Essential safety advice for hikers

The importance of staying safe while walking and hiking

Hiking is a great way of getting your body fit, healthy and active, as well as boosting your self-confidence. However, as with any outdoor activity, it is important to stay safe and be well-prepared for any emergency situation. From map reading to emergency food, here's the guide to staying safe when out hill walking.

  • Learn to navigate when walking
    Even if you will be walking with a group you should still learn the basics of route planning, navigation and how to use a map and compass yourself. After all, if the group leader should have an accident who is going to lead you off the hill? Rudimentary map reading skills are very quick and easy to learn.
  • Preparation and planning for a walk
    Take time to plan and prepare for your walking trip. This will be time well spent and the chances of having a successful and enjoyable trip will be far higher if you have prepared well.
  • Be safe when walking
    When taking up hiking it is a very easy and common mistake to underestimate the amount of time you will be out meaning you could be caught out after sunset. Learn to use ‘Naismith’s Rule’ to accurately estimate the time your route will take.
  • Emergency food
    Always carry emergency food such as high-energy, low-weight food bars.
  • Emergency communications when out walking
    Always take your phone with you (sealed in a waterproof bag) when you are out on the hills. In the event of an emergency it will save valuable time if you are able to contact the emergency services immediately.
  • First aid when out walking in the country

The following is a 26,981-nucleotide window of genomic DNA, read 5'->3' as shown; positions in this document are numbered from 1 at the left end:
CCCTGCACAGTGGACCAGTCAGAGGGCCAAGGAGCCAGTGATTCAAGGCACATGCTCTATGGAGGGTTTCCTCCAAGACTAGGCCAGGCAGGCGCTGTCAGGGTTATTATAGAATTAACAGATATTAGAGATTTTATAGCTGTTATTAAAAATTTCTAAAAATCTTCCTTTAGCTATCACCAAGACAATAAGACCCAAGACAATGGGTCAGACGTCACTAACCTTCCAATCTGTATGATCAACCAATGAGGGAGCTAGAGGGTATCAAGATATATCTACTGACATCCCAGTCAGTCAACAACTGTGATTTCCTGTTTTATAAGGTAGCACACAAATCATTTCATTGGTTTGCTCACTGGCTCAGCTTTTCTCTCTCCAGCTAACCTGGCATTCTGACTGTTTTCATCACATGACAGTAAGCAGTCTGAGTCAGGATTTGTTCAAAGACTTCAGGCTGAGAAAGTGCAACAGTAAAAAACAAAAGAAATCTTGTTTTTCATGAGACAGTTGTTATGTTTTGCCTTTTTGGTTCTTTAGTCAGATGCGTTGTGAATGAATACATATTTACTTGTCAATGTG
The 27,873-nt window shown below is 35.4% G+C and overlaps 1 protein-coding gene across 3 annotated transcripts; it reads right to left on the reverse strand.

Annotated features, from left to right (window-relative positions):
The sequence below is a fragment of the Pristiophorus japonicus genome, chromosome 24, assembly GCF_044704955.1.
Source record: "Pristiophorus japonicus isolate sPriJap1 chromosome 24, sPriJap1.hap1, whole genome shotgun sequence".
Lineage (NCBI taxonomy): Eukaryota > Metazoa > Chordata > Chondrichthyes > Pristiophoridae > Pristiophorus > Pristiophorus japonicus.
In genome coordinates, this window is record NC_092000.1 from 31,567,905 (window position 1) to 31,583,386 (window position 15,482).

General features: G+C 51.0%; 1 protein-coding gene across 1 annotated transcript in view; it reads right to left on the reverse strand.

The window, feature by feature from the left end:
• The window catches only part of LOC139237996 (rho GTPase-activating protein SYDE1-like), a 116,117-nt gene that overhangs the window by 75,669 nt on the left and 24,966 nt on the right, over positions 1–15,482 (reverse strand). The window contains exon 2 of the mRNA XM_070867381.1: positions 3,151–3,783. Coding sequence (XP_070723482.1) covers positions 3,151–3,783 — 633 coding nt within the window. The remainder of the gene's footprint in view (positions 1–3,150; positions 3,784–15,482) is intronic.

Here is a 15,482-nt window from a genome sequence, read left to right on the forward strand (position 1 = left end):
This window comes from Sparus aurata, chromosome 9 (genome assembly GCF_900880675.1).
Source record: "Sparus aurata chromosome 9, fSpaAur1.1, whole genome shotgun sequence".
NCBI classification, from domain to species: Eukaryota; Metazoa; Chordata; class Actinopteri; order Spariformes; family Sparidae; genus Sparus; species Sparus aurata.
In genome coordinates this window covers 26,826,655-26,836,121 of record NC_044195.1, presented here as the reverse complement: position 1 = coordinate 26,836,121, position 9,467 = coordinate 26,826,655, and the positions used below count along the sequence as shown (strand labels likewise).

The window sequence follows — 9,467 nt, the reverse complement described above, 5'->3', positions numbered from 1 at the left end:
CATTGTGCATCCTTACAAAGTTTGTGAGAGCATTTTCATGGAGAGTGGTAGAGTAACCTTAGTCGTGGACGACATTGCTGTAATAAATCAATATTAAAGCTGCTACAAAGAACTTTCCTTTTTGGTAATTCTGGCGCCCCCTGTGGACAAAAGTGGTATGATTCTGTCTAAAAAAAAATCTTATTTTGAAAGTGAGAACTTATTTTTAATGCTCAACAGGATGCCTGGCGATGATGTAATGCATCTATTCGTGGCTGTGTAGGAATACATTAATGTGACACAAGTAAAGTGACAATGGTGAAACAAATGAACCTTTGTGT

It is well worth taking the time to invest in some basic first aid training as this is useful knowledge to have, not only for hiking and mountaineering.
  • Weather forecasting
    A basic understanding of mountain weather can go a long way to increasing your safety on the hills. Being able to predict the weather either prior to your journey or during your walk is an invaluable tool. This is unlikely to be learned quickly and will come with experience of spotting ‘tell tale’ signs in cloud formations, changes in wind direction and other factors to be help predict future conditions.
  • Actions in an emergency
    No-one wants to think that an accident will ever happen to them but it would be fool-hardy to think that this will always be the case. Take some time to prepare for, and practice actions on different types of emergency. High levels of training mean you will react without having to think, which is beneficial since decision making abilities are severely impaired in stressful conditions.

  • In an emergency situation when out walking:

  • Don’t rush. Remain calm otherwise a minor mishap can turn into a major incident.
  • Quickly assess the casualty's condition.
  • Determine if they can be treated and evacuated by the party or if external assistance is required.
  • Call for external assistance if it is needed using your phone. If you have no network signal then someone needs to leave to get help. Never leave a casualty unattended unless it is completely unavoidable (if walking as a pair). At least two fit and reliable members of the party should be sent. Write down the grid-reference and a description of the location, as well as the casualty’s injuries to take to the rescue services. This is when a GPS receiver can prove invaluable in determining your exact location to give to rescue teams.
  • Move the casualty to shelter and keep them warm, hydrated and reassured (but, never move a casualty if you suspect any spinal injuries).
  • Never move far from your path or trail as this is where mountain rescue teams will focus their search. If you need to find shelter then leave a sign such as an arrow of stones indicating your direction to the rescue team

Comments (0)

    Be the first to comment on this

    You have been redirected to our desktop site

    The page you were trying to access is not supported on mobile devices